A successful decennial census, one that is responsive to the nation's changing needs, cannot be achieved without early planning. Many key issues for Census 2000, such as declining public cooperation and tighter funding restrictions, were already being studied in the late 1980s. Fundamental operational changes, such as those designed to improve the process for capturing information on the census questionnaires, came from this early research. For a decennial census, much lead time is needed to first identify and test promising new procedures, make adjustments, and retest as needed. Substantial lead time is particularly necessary for the procurement and testing of many different types of equipment that must be in place to conduct the decennial census.
Early in 1997, the Census Bureau formed a team to develop the Census 2000 program of testing and experimentation. The tests and experiments were conducted concurrently with Census 2000 because the decennial census environment provided the best possible conditions to learn about the value of new or different methodologies. Research conducted during the decennial census is expected to guide future decennial census designs, but also provide valuable information for use by other areas of the Census Bureau.
Summary descriptions of the tests and experiments conducted in Census 2000 are provided on the following pages.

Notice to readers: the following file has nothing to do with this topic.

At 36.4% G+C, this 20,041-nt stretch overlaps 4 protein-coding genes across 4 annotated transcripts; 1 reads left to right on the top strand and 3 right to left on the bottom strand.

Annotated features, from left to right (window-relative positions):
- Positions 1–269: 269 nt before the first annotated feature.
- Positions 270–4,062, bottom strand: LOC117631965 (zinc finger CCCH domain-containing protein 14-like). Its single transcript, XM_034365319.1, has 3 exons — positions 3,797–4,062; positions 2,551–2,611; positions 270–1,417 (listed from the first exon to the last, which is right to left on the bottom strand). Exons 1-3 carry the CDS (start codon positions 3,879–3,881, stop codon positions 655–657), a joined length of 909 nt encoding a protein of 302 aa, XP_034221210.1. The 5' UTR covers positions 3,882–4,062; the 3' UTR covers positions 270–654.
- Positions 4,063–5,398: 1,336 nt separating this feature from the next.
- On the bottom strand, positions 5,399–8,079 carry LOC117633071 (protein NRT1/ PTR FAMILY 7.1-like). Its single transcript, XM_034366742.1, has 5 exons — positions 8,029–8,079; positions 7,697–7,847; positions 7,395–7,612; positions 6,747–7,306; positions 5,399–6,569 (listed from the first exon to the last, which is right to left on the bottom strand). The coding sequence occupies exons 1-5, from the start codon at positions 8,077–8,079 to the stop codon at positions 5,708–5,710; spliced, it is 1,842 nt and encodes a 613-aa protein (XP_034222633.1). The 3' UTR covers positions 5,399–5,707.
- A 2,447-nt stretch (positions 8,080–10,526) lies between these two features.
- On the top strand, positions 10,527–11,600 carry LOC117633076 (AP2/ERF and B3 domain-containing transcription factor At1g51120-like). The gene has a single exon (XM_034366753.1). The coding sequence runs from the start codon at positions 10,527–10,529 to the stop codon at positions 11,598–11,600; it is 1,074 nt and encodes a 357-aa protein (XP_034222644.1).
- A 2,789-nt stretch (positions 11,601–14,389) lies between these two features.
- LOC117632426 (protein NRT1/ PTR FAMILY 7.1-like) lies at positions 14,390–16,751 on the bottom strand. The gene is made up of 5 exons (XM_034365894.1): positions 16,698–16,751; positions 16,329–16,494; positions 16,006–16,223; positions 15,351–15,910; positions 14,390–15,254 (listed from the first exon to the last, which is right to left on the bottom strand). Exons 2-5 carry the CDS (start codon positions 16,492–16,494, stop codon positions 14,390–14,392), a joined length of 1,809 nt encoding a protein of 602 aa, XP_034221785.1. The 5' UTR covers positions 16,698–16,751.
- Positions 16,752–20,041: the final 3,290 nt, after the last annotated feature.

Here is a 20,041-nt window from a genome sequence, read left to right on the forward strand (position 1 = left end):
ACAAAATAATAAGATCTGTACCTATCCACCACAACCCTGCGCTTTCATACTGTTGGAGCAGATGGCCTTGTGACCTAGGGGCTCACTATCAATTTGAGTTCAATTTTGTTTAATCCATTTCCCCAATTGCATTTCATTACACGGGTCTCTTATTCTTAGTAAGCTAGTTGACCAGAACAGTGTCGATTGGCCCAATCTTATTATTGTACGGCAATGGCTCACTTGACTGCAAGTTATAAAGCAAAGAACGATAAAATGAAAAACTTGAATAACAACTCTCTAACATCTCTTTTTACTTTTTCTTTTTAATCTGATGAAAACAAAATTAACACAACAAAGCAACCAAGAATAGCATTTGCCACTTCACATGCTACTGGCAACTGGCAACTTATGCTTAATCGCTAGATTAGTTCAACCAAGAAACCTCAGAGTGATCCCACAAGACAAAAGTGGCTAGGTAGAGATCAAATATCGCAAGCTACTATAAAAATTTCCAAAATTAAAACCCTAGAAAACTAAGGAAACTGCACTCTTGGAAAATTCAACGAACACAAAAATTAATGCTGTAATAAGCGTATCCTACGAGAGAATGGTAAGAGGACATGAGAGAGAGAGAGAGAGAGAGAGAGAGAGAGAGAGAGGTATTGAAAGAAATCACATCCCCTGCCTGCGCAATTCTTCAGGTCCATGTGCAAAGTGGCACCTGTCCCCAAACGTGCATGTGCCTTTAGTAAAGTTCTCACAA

This experiment was designed to manipulate three independent questionnaire design components. The first component evaluates the effects of the amount and presentation of the residence rules on the short form; that is, in comparison to the current presentation would a briefer and reformatted presentation of the rules improve data quality? Since this is a coverage issue, a reinterview was conducted. The second component examined the presentation of the race question to determine whether changes in the way the race questions were asked in the 1990 and 2000 censuses affect the quality and content of race data. Specifically, it evaluated the combined effects of variant question wording, format, content, and design on race data quality and content. The third component pertains to the long form, specifically in regard to the design of the skip instructions to determine whether the current format facilitated respondent's navigation through the form correctly. "Skip to" and "go to" instruction variations were examined. Information learned about the long form will advise implementation of the American Community Survey.
The objectives of this experiment were to continue efforts to develop a user friendly mail-out questionnaire that can be completed accurately by respondents and to evaluate the effects of questionnaire changes on the data. Corresponding to the variables described above, the specific objectives were: 1) to compare the Census 2000 short form, defined as containing a full set of residence rules, with a revised form that contains an alternate presentation of the rules, 2) to compare the Census 2000 short form presentation and sequencing of the race question, including its provision for marking multiple categories, to that of the 1990 presentation and instructions, and 3) to compare the standard skip instruction on the Census 2000 long form with four revised formats.